Totale Pizza (36 St. Mark's Place, East Village)
It's moments like this that I know just how very dearly my closest friends must love me and support my food adventures to a degree far beyond which I could ever have asked. For the blog, I have just dragged Kieran down to the East Village to try a lobster roll over which I have been obsessing for months. We try lobster, crab, shrimp, crab claws, even two types of homemade ice cream and organic sodas all in the name of the blog. With satisfied stomachs, we head back toward Astor Place to catch the subway uptown.
That's when I freeze right in my tracks.
"Is that?" I whisper, as if I've just seen a ghost. "No... it can't be... But... I thought that..."
Kieran looks at my face as if he has read my mind precisely, releases a small moan, and inhales deeply as if employing some internal compactor to make room for just a few more morsels on this steamy June afternoon.
We both rub our eyes, and the mirage doesn't disappear. It most certainly seems as if some doppelganger for the late Una Pizza Napoletana has just manifested itself smack dab in the middle of the skateboard shops, tattoo parlors, record stores, and psychics. There is no sign visible anywhere, other than a chalkboard advertising neapolitan pies. Inside, the chef and server are sipping iced colas at a table, the dining room otherwise entirely barren.
Although we can both still taste lemon butter and oregano from the lobster rolls, it's a flavor that won't likely clash with pizza, so why not? Kieran, having been my number one dining partner at Una Pizza Napoletana (before its transformation into Motorino when the former proprietor moved to San Francisco), smiles, grabs my hand, and guides me in. "Let's do this..." He knows how rare it is for a blogger to stumble upon a restaurant that hasn't been buzzed yet. He also knows that if we don't go today, I'll just make him accompany me tomorrow.
Previously a smoothie shop, the setup inside is remarkably similar to Motorino (the former home of Una Pizza Napoletana). Other than a single vase of sunflowers, there is no decor beyond the black and white tiled floors and walls.
The menu, a single glossy card, even has a similar look to it, as well as the list of offerings. But I quickly notice one dramatically significant difference. A whole pie here is only $7, which seems absurdly low to me, considering the pies at Una Pizza Napoletana soared upwards of $20.
It just so turns out that at the helm of Totale are Eli Halali of 2 Bros. pizza (where you can get a plain slice for $1 or a large pie for $8) and Greg Ryzhkov, former right-hand-man to Anthony Mangieri, legendary tattooed pizzaiolo of Una Pizza Napoletana.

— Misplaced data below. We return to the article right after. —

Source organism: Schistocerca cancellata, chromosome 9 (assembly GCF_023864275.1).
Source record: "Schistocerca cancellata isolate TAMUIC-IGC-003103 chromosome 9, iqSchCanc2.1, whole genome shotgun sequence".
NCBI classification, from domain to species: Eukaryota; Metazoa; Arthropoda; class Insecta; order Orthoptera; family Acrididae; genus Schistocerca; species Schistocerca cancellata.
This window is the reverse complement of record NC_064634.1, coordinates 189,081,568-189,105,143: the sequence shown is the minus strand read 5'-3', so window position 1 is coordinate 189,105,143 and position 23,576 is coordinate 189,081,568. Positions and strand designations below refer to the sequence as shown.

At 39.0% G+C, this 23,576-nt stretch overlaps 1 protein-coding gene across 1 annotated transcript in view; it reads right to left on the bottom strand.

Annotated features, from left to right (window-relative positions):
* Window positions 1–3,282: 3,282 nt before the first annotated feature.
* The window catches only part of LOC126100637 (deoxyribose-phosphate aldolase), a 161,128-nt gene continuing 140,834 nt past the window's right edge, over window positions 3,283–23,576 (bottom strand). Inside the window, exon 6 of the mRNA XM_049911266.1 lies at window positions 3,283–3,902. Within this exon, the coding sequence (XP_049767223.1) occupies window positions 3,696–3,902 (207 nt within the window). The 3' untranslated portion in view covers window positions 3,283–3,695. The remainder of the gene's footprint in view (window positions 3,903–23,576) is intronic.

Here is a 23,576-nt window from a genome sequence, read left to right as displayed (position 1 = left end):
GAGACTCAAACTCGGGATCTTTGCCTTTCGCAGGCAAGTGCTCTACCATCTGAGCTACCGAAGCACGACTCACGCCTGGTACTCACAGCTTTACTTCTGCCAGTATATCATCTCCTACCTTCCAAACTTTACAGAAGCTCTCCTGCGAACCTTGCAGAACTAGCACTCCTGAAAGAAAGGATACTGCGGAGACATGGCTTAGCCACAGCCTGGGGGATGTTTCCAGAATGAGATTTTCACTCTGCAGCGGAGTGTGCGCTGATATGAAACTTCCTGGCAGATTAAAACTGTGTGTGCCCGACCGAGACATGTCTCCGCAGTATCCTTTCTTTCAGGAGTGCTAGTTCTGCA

A refreshing marriage of budget pizza and neapolitan tradition, Totale offers gourmet artisan pies at a fraction of the price of its competitors. The same $7 margherita 12-inch pie costs $12 at Kesté, $14 at Motorino, and $17 at Luzzo's, just to name three of the current NYC Neapolitan hotspots. Totale doesn't claim to import ingredients from Italy. They source it from local purveyors, available at a much lower price point. But how does the actual pizza stack up? Is there a clear difference when the toppings aren't sourced from the base of Mt. Vesuvius? Will my palate reject the fraud?
Though I cannot claim to be a cognoscenti of pizza, I have rather enthusiastically tasted more than my fair share. Totale's pie can certainly hold its own against the rest. The sauce is sweet and tangy, drizzled with olive oil, and dotted with creamy dollops of fior di latte mozzarella and a few sprigs of fresh basil. The crust has deliciously charred bits with tiny crunches of salt, and unlike Motorino, remains crispy all the way to the middle of the pie, the crunchy outer crust succumbing to a light and doughy center.
In the artisan tradition, the wood-fired oven holds steady at around 850 degrees. Each pie bakes for around a mere 90 seconds, just enough time for the dough to inhale and warm to life, and the toppings to harmonize into a delicious stained glass of flavors.
GM and pizzaiolo Greg Ryzhkov also features a few oven-roasted appetizers, including an asparagus salad with ricotta and dates. Neapolitan purists will be relieved to know that he also offers a pie with imported mozzarella di bufala for $13 (the highest price on the menu). Ten bucks will get you the signature Totale pie, adorned with pecorino romano, red onions, pine nuts, and rosemary.
A liquor license is in the works, but meanwhile, they offer an array of soft drinks, waters, and espresso, so be sure to BYOB if you want to add spirit to the meal. And while Totale may not receive the official stamp from Naples because it sources American ingredients, what's so wrong a with a little patriotism in your pie? Especially when it tastes this delicious, and comes in at nearly half the price. I would highly recommend visiting Totale during its preview run, before word spreads and lines inevitably form around the block.